The City of Toronto and the province of Ontario recently took a small step in the right direction on electric vehicles (EVs). They set a target for 2030 that would require three times as many EVs on Ontario roads than they have today – about 315,000. Of course, given that Ontario currently has about 385,000 EVs, that would still represent only about 1% of the province’s current vehicle fleet. The province and the city are effectively setting a target for EV deployment that would be twice the size of the current EV market.
As it happens, our own city has already had two years of experience with this sort of rapid and ambitious EV deployment – when it launched its EV pilot program in 2017. We saw an increase in EV registrations in the following months and were able to beat the provincial targets for how many EVs would be on Ontario’s roads by 2020. It was a positive first-time experience but it made clear that moving towards a full EV transition in Ontario requires a lot more coordination and efficiency between the government and industry and significantly greater political will and action by all levels of government and all segments of society.
Ontario plugs in to electric cars: ‘My only concern was all the wires’ Read more
None of the city’s successes with EVs last year are enough to overcome the impact of the 25% provincial sales tax on EVs – or the still formidable supply challenges facing the industry. A 20% sales tax on EVs would make EVs more costly in Ontario than they would be in many US states. Ontario’s 2050 goal – which still calls for 80% EVs on Ontario roads by 2050 – would put the cost to consumers well beyond the $3,000-$5,000 lower price point that exists now. And the province is certainly not the first government to assume an entirely EV future for its citizens, but they are obviously the first to set a date like 2050.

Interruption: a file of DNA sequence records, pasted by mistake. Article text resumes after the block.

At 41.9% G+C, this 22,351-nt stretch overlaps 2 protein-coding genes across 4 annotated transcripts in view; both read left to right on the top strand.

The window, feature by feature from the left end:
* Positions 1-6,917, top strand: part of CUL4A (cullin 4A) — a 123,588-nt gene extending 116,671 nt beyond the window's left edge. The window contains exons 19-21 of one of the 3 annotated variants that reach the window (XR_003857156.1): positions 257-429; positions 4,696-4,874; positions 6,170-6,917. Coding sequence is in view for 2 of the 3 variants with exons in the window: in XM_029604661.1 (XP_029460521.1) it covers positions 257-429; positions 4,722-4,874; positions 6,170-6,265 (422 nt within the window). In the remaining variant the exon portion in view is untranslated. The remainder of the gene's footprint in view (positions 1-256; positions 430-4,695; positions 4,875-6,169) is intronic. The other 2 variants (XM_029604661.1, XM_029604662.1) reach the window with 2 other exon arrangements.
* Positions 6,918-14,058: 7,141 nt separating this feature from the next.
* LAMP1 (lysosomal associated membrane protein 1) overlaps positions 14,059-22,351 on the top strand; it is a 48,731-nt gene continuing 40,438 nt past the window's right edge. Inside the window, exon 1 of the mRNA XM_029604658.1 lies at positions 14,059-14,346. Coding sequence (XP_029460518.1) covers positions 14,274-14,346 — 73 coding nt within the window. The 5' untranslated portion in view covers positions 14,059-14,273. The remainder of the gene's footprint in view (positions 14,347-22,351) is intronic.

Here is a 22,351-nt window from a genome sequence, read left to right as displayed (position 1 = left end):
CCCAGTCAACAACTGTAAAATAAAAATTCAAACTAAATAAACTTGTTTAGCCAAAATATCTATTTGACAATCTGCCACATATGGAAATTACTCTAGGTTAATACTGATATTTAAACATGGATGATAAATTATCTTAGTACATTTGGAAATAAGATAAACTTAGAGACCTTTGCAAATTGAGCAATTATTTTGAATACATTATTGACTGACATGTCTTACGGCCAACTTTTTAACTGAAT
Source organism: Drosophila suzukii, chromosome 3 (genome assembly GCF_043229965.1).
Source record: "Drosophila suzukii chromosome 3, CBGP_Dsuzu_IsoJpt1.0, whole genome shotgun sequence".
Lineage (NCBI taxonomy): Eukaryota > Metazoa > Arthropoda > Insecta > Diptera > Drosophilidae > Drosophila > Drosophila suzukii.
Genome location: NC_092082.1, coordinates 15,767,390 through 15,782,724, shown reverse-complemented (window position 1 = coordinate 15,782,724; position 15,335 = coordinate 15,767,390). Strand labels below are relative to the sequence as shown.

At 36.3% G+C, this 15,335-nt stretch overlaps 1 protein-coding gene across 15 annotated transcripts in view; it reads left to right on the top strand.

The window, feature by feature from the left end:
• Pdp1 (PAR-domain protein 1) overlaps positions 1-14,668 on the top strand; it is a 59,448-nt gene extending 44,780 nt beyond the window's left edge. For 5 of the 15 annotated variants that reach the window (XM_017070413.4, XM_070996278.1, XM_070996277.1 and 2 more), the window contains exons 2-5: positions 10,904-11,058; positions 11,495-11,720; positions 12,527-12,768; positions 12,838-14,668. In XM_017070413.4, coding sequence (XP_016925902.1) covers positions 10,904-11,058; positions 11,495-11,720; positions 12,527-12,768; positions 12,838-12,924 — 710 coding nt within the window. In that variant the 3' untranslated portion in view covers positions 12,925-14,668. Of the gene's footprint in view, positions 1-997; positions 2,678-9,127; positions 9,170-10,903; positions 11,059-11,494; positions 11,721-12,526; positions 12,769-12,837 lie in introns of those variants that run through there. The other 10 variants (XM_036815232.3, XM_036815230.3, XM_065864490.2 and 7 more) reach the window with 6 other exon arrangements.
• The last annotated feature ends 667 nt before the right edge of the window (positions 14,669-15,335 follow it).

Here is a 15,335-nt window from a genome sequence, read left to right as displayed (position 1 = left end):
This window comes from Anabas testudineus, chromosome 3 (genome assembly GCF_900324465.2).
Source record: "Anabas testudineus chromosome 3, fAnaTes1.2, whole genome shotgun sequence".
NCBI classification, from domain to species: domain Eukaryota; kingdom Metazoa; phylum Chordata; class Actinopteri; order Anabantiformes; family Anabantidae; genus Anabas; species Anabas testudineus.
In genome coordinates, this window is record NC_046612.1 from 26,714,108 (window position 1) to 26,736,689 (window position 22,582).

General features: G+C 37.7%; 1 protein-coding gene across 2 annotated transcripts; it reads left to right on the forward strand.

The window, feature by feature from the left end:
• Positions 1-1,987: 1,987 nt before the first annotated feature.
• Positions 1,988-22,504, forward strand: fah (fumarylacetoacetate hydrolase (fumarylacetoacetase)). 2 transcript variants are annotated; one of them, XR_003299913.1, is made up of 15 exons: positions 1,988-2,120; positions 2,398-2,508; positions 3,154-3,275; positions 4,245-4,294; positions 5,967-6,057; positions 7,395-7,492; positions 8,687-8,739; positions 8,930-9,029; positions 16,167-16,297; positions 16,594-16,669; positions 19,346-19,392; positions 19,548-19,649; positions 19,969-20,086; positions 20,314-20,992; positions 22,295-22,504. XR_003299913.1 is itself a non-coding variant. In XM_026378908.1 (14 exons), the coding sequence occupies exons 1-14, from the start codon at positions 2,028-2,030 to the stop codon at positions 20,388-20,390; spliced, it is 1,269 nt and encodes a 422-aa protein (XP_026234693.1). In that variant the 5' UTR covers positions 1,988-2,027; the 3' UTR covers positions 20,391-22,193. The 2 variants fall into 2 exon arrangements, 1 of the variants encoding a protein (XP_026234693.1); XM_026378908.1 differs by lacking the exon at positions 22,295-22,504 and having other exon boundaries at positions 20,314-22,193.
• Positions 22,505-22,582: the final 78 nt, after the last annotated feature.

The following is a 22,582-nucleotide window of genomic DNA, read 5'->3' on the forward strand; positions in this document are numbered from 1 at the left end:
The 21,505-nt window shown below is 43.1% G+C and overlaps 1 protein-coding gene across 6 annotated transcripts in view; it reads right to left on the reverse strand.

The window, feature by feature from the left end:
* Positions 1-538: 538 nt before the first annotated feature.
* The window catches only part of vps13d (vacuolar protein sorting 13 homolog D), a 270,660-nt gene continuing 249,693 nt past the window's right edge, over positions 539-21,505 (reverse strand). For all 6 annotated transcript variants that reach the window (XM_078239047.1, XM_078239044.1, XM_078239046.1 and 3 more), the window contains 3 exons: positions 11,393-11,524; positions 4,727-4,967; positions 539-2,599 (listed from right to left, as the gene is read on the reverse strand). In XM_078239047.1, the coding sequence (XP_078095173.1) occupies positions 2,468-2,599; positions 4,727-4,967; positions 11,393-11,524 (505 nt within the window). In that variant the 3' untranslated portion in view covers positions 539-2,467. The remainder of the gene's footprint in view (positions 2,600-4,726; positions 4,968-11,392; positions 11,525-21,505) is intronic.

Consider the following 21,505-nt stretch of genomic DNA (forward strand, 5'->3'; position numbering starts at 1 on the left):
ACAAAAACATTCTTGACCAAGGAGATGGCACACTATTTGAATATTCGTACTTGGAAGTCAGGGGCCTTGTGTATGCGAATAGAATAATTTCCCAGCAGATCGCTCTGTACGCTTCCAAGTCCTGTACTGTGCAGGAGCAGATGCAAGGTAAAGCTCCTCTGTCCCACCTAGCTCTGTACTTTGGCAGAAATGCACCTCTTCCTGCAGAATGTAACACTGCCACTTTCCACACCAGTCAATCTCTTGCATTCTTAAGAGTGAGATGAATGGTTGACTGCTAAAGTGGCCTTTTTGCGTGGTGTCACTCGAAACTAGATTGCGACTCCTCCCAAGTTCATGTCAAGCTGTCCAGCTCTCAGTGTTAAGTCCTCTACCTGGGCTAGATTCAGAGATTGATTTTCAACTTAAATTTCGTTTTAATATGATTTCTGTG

In addition, many critics of EV adoption, particularly in the automotive industry, seem to think that EVs are just exotic and impractical things – with no place on our roads. In our experience, this is just not the case. EV dealerships consistently report an 80% or higher acceptance rate among consumers. Whether we’re looking at Green Jeans (the “add-on” brand that allows users to make their existing vehicles more efficient) or a gasoline-engine ride-on battery option such as our City of TokyoEV – people are interested and receptive to this kind of product.
A useful comparison to make, of course, is with gasoline-engine vehicles – which are still our primary fuels for decades to come. It seems obvious that EVs are a significant step toward a sustainable future – but it’s not nearly so obvious that anyone else has any realistic path to take along with us.
In the meantime, EVs are already finding a place in Ontario’s lineup. We plan to launch five EV models by 2020: three smaller “starter” EVs, and two large eight-passenger plug-in hybrid models, which currently have the largest numbers of registrations in North America.
We’re also working on a range of strategies to help mitigate the remaining barriers to EVs, such as the supply constraints and the demand side issues related to our growing urban infrastructure. One of the first things we did when the EV program started was to study Ontario’s massive electrical distribution network – and no one had actually done this before. We learned how connected those lines are, which led to several innovative initiatives with our regional utilities to streamline the charging and distribution of electric vehicles within a community.
Our efforts are quite ambitious, but ambitious isn’t the right word to describe our efforts in just any other direction. Our efforts seem to be part of a much larger effort in the city of Toronto to transform our entire transportation infrastructure to be more green and more sustainable. But it’s not just about EVs – electric vehicles can help us achieve many of these goals too. EVs can help us improve our air quality by promoting improved energy conservation and creating a more reliable and more clean electricity grid. They can help us build sustainable communities that encourage shorter commutes and are more connected to local amenities. We can promote the use of technology to make travel more personal and enhance local mobility. All of these advances are possible when we use EVs to build an efficient, resilient and more environmentally friendly transportation system.